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Adobe FreeHand 9 Documentation review:

Adobe FreeHand 9 Documentation

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The Good Cool new 3D-perspective grid; lets you create Web animation; impeccable color output.

The Bad Keeps plug-ins in inconvenient locations.

The Bottom Line This sophisticated illustration software isn't for amateurs. But professional designers will love FreeHand's short learning curve and high-quality print and Web output.

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CNET Editors' Rating

8.0 Overall

Die-hard FreeHand fans, take note: The latest edition of Macromedia's premier vector illustration program, FreeHand 9.0, sports several new tools to help you draw more precisely and create animated Web graphics. Though FreeHand's plug-ins are scattered about in a jumble of menus and palettes, and the app lacks CorelDraw's configurable interface, it still generates the best-looking print media and Web graphics output we've seen. For an easier-to-master application, however, try CorelDraw.

Die-hard FreeHand fans, take note: The latest edition of Macromedia's premier vector illustration program, FreeHand 9.0, sports several new tools to help you draw more precisely and create animated Web graphics. Though FreeHand's plug-ins are scattered about in a jumble of menus and palettes, and the app lacks CorelDraw's configurable interface, it still generates the best-looking print media and Web graphics output we've seen. For an easier-to-master application, however, try CorelDraw.

Plug It In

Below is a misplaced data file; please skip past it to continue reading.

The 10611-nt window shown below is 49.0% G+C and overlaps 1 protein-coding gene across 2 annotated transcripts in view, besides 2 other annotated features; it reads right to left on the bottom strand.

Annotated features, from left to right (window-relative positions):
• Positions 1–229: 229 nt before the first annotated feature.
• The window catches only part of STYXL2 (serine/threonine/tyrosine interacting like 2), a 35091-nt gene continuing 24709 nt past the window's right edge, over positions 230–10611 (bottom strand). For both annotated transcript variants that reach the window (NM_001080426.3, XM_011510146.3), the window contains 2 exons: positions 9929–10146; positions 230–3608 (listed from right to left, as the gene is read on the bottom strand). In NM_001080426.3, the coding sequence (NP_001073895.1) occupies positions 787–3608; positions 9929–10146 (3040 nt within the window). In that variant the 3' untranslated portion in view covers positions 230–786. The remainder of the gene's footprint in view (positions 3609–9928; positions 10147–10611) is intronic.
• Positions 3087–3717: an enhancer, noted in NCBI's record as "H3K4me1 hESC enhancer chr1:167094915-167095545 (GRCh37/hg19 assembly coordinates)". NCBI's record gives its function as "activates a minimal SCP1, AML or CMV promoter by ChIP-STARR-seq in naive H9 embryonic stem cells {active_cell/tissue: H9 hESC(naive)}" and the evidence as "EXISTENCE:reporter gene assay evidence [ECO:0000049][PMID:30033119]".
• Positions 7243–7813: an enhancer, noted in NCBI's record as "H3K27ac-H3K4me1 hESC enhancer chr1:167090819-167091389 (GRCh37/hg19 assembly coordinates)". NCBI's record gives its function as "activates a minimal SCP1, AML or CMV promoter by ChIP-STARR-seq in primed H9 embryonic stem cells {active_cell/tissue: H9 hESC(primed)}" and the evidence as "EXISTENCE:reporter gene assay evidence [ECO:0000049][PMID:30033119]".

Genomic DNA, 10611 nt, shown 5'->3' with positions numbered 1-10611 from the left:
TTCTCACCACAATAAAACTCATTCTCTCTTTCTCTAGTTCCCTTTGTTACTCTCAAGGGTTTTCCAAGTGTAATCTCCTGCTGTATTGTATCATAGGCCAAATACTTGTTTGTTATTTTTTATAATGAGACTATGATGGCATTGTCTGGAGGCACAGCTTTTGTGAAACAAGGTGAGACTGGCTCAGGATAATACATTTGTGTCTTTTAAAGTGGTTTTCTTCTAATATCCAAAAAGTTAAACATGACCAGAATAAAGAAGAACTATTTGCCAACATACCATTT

FreeHand habitués will be glad to see that the program still packs the basic drawing tools, including geometric shape, line, curve, and spiral tools. In addition, though, FreeHand 9.0 throws in some oddballs: the Freeform tool, for example, pushes and pulls objects into any shape you desire, and a nimble Envelope function lets you warp and distort objects. Version 9.0 also offers some new goodies that let you add unusual touches to your illustrations. The graphics hose, for instance, lets you spray objects onto the page, and the Fractalizer makes the outline of your objects jagged.

We love the plug-ins, or Xtras (as they're called in the program). However, sometimes they're a pain in the neck to find because many of them are hidden within a bewildering array of toolbars and palettes. For instance, you'll find some Xtras in the Operations palette, some in the Xtras palette, and still others in the Xtras menu. Whew! Even more confusing, the spiral and eyedropper Xtras appear in both the standard toolbox and the Xtras palette. We'd like it better if the Xtras had a single, consistent home.

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